The History of White Investment in Black Suffering

(Photo: Andrea Moroni: Flickr)

Possessing the Black body is as popular now as it has ever been. The recent college yearbook controversies depicting students in blackface often while posed along some symbol of racial terror (a noose, someone dressed in Ku Klux Klan garb, or the Confederate flag) has brought new attention to the long and ongoing tradition of blackface performance for many white Americans.

In theorizing the affective dimensions of blackface in the minstrel era, Eric Lott in Love and Theft offers valuable insight into why this kind of performance is so pleasurable and satisfying for many white Americans. “Minstrel nostalgia,” he avers, “intimated by emotional antidote all the forces in American life that seemed to be pulling the country apart.” This particular form of nostalgia was also driven by a “widespread preoccupation with traumatic parting, distance, temporal and geographical breaks” occasioned by westward expansion as well as anxieties about the deracinating experience of modern life.

Lott’s analysis of blackface and affect takes on new significance when we examine these informal acts (the slavery parties, the yearbook pictures, the Halloween parties, the marches to protect Confederate statues, etc.). When considering these kinds of performances and the ways they are enacted in modern life, it is undeniable that there is more at work. More than just a longing for a return to a simpler time or a response to anxieties about a changing society, I contend that what we are witnessing is a need to render Blackness captive. I see these performances of “Black captivity nostalgia” as a mode of reminiscing about a time when Black subjects were kept firmly in their place, as a continuation of the performative and pleasurable entanglement of Blackness and suffering, and evidence of how the specter of captivity continues to haunt Black subjects in the U.S. 

Black captivity nostalgia recalls a time when Black subjects were kept nicely in their place. Much like lynching photography and the distribution of souvenirs of lynching, these mechanisms participated in the “racial disciplining process of black stillness” as Harvey Young explains in Embodying Black Experience. Also, it is no coincidence that many of these blackface incidents have increased on days like Martin Luther King Jr. Day (MLK Day) or during Black History Month – a time when we revere Black subjects who actively fought against Black captivity and inequality. It is a form of what Koritha Mitchell calls “know your place aggression,” which she defines as “the flexible, dynamic array of forces that answer the achievements of marginalized groups such that their success brings aggression as often as praise.” Any progress by those who are not straight, white, and male is answered by a backlash of violence—both literal and symbolic, both physical and discursive—that essentially says, know your place!” Whenever a Black subject dares “escape” from the societal place predetermined for them, white society has to institute a mechanism to remind them of their true place in society.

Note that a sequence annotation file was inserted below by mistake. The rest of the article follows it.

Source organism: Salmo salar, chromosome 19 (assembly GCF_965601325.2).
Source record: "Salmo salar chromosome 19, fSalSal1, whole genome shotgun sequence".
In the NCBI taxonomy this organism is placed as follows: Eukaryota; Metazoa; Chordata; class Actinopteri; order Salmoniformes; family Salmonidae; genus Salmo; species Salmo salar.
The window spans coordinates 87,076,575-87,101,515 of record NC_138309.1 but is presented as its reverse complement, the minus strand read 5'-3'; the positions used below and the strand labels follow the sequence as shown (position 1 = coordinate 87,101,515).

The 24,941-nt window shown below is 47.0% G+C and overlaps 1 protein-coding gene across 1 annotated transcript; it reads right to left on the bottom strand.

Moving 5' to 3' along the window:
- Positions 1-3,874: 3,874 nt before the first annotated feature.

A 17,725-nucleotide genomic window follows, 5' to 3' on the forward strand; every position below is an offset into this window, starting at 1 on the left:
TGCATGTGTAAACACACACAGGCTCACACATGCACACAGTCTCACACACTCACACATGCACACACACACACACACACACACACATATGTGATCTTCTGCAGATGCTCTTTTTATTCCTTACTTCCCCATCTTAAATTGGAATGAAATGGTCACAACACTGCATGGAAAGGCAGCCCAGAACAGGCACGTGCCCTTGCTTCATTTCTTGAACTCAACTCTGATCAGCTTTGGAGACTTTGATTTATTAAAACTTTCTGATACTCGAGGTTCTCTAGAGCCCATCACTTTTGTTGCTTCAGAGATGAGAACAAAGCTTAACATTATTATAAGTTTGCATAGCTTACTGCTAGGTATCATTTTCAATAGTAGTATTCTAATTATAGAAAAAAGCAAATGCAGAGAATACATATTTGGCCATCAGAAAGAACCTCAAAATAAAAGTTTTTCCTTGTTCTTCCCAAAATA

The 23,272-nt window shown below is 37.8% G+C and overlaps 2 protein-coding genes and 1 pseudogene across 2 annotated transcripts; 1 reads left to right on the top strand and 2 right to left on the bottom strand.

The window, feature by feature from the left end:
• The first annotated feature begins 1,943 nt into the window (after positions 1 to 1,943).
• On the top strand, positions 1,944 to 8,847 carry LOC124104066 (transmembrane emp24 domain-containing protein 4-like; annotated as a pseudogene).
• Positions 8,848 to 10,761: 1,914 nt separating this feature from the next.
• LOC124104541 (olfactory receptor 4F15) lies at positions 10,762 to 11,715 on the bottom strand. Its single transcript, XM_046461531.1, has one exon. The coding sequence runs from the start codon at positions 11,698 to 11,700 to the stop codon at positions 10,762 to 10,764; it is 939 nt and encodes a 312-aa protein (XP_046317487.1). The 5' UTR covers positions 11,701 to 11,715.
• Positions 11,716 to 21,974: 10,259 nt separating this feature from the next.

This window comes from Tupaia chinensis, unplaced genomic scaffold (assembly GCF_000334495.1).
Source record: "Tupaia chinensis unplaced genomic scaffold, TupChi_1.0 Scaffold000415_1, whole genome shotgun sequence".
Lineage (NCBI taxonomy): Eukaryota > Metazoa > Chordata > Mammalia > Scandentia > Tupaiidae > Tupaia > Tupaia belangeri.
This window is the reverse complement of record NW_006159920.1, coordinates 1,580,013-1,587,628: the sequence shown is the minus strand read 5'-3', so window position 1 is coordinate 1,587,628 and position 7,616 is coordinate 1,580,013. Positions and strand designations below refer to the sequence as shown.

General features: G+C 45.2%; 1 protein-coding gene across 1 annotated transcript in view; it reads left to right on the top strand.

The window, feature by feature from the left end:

In an Eastern Virginia Medical School yearbook, a student (now a physician in Roanoke, Virginia) is dressed in blackface as Diana Ross with the caption of the photo reading: “Baby Love: Whoever thought Diana Ross would make it to medical school!” The subtext of this caption neatly places Blackness in the realm of entertainment, a contained space for Black subjectivity to be expressed. The color and gender line firmly drawn on the medical student’s body. Never mind that Diana Ross’s sister Barbara Ross-Lee is a doctor and first Black woman to become a medical school dean. At the same time, this caption also offers a window into why Black physicians make up roughly 4.5% of physicians in the U.S. Today’s blackface performance is very much about this need to contain Blackness to the version most comfortable for white supremacists and the U.S. is certainly a white supremacist nation, as our current Commander-in-Chief confirms.